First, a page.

Dame Gate, but his boat stranding at Clontarf, he took refuge in the house of a Mr.
Hollywood, at Artane. Early next morning, the 28th July, 15.34, Lord Thomas
arrived before the house in hot pursuit of him. The Archbishop was dragged out in
his shirt, and, falling on his knees, begged for mercy. " Take away the churl," ex-
claimed Fitzgerald to bis followers. The old man was then set upon and murdered.
Lord Thomas subsequently, however, insisted that he only meant that the Archbishop
should be removed in custody. Archbishop Allen was the author of the Liber Niger
of Christ's Church.
Colonel John Allen, who was an associate of Robert Emmet's in the emeute of
1803, and one in whom Emmet placed unlimited confidence, was also of this family.
This John Allen was partner in a woollen-drapery business at 36 College Green. He
was after Emmet's failure for a time concealed at Butterfield-lane, and then in Trmity
College, escaping eventually as a member of the College Yeomanry Corps. On his
arrival in France he entered the army, and, through his darmg services, rapidly rose
to the rank of Colonel. He served with distinction in the campaign of Leipsic ; he
joined Napoleon on his return from Elba ; and it is stated that his surrender was
demanded by the British Government, on the second occupation of Paris. At all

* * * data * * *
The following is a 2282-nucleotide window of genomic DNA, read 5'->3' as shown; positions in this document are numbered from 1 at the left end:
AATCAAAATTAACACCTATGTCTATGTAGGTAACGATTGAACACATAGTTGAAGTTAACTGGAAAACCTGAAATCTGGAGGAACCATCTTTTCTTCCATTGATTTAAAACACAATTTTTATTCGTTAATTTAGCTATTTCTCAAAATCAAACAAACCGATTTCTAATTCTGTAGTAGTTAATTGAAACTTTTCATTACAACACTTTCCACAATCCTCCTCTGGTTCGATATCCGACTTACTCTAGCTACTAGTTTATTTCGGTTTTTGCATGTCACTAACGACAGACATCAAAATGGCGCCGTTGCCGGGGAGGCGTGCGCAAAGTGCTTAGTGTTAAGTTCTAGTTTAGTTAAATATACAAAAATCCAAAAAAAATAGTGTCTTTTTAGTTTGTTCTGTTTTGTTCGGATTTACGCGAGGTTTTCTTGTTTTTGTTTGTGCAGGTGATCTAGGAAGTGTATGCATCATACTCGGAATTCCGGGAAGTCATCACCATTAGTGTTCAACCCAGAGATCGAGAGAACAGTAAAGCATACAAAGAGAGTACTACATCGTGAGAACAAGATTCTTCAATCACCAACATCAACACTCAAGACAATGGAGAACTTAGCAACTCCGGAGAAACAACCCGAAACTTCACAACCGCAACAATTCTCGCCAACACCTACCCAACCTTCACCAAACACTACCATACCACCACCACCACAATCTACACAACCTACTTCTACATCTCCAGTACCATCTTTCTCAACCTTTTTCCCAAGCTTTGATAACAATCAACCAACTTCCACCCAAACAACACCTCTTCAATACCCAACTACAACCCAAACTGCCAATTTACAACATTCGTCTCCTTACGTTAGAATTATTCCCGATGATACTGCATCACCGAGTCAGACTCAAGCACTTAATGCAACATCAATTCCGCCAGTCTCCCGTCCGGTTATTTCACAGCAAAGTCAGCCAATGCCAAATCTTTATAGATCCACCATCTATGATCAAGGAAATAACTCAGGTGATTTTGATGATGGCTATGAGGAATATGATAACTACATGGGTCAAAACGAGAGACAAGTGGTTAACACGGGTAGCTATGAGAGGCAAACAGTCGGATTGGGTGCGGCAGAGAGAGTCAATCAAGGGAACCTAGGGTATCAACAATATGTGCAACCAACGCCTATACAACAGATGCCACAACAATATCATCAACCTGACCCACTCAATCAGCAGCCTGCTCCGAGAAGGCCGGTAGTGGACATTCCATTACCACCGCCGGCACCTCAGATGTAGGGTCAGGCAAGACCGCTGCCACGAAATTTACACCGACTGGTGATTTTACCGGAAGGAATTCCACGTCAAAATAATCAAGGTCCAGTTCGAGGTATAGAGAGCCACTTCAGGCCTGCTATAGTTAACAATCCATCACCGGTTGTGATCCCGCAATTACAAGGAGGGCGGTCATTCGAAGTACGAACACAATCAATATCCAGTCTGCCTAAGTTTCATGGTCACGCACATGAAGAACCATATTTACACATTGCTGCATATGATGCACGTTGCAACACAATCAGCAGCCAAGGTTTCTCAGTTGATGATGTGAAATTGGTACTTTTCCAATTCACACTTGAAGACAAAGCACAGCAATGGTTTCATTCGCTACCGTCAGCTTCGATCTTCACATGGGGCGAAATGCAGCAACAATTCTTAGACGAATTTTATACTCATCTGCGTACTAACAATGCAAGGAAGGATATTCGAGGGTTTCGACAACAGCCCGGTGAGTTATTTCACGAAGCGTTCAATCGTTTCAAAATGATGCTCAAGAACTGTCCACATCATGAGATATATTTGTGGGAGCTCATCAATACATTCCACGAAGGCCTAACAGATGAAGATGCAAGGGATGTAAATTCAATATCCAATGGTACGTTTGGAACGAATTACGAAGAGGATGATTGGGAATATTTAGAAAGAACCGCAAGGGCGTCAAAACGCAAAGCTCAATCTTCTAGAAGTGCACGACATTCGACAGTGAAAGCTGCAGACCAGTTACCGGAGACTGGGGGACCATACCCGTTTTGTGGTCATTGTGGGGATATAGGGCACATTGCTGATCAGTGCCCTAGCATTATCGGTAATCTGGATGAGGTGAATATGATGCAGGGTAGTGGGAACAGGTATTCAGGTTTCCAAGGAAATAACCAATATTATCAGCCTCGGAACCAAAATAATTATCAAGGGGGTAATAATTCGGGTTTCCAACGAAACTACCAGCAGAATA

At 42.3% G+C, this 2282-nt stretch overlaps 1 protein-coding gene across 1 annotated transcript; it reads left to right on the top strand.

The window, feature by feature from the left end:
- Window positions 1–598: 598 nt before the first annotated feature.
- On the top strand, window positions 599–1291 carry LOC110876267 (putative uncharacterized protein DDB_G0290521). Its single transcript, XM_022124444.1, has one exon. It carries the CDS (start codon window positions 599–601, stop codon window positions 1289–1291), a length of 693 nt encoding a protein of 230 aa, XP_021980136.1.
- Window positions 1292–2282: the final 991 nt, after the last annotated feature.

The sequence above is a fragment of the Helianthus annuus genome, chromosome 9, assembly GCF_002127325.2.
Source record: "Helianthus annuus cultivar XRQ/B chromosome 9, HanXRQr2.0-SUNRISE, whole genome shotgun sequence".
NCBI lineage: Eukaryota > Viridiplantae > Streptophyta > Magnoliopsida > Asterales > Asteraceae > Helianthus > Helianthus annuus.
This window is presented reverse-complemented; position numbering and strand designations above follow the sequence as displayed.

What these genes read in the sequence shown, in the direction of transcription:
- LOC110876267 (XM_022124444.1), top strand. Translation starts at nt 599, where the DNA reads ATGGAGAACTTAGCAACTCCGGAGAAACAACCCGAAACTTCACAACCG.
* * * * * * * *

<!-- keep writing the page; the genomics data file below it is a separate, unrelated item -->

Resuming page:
events he was sent under guard to the frontier, to be delivered up. On the last night of
the journey, one of his guard, on conducting him to his room, whispered : " Monsieur
le Colonel, the room in which you are to be confined is strong, but one of the iron bars
of the window is loose ; ive trud you will not escape." He took the hint, and regained
his liberty. He spent the remainder of his life in Normandy ; the precise date of his
death is not known, but he was living in 1846.
William Philip Allen, an enthusiatic Fenian, was also of this family. He was
born in April, 1848, near the town of Tipperary, his father being a Protestant and his
mother a Catholic. When Allen was three years old, his father moved to Bandon,
where the boy was educated at a Piotestant school, but he eventually becaine a
Catholic, He was apprenticed to a carpenter; but before his apprenticeship expired,
he worked in Cork, Dublin, and Chester. He incited his countrymen in Manchester
to attempt the rescue of his friend Colonel Kelly. On the 18th September, 1867, with
a small body of confederates he eff"ected Kelly's release from a prison van which was
Btrongly guarded by police. In the melie, a. police-sergeant named Brett was killed.
Allen and twenty-five others were taken and tried ; and Allen, O'Brien, Larkin,
BAR. [part III. -
95. Alain (2) : his son ; a quo
MacAlain (" alain :" Irish, fair).
96. Aibhsidh : his son ; a quo Siol
97. Olioll: his son.
98. Artrigh : his son ; a quo Clann
99. Suibhneach : his son ; had a
brother named Cathal, a quo Clann
Cathail (or Cahill), of Ulster.
100. Aonanf: ("aon." Irish, the
one) : son of Suibhneach ; a quo
O'h-Aonain, anglicised Heenan. This
Aonan had a brother named Lagnan,
a quo O'Lagnain, anglicised Lannen.
101. Solomon : son of Aonan.
102. Ostan : his son.
103. Amhailgadh: his son.
104. Gilciaran : his son.
105. Maolruanaidh MacAllen,
MacAllan (or MacAlin) : his son.
Arms : Gu. on a cross pattee or, five annulets sa.
LONGSEACH, a brother of Muireadach who is No. 98 on the " Flinn " (of